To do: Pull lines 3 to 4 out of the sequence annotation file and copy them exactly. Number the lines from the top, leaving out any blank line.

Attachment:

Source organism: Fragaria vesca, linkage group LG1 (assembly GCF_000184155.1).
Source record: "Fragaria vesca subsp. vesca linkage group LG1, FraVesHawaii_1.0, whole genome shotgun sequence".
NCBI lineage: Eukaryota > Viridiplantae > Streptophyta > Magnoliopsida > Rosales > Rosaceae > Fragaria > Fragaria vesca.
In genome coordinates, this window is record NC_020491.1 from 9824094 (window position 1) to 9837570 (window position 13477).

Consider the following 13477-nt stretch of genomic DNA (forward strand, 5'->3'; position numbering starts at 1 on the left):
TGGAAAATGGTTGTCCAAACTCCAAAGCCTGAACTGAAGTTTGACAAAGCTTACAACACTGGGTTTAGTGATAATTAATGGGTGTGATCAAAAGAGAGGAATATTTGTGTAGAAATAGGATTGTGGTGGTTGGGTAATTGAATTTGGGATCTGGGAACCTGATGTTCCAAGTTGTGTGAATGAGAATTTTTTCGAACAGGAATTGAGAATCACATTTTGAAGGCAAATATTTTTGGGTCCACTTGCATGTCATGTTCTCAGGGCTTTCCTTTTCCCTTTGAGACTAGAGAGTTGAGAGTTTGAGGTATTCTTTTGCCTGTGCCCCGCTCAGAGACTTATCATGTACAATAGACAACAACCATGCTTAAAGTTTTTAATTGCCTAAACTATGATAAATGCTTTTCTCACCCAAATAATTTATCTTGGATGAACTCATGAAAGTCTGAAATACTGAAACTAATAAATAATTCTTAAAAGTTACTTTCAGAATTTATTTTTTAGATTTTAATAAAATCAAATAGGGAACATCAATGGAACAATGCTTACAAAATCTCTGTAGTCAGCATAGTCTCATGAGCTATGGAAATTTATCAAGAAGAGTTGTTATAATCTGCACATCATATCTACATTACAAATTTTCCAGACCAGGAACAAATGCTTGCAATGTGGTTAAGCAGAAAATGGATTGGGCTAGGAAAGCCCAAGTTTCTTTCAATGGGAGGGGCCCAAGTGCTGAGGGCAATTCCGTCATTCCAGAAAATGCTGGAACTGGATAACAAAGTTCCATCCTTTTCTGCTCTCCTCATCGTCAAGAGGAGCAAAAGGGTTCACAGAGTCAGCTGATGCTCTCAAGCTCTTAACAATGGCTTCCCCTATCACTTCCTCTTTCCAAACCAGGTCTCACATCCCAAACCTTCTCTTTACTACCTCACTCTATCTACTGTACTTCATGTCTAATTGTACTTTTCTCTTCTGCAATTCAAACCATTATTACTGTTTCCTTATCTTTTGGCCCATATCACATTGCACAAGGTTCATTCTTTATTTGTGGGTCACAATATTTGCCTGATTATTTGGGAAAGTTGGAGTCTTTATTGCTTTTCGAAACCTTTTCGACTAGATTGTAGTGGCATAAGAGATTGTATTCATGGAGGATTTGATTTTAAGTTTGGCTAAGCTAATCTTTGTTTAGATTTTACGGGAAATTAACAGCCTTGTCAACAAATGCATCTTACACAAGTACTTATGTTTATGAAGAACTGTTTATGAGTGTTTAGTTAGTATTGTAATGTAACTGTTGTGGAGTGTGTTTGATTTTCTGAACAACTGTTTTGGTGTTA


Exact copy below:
NCBI lineage: Eukaryota > Viridiplantae > Streptophyta > Magnoliopsida > Rosales > Rosaceae > Fragaria > Fragaria vesca.
In genome coordinates, this window is record NC_020491.1 from 9824094 (window position 1) to 9837570 (window position 13477).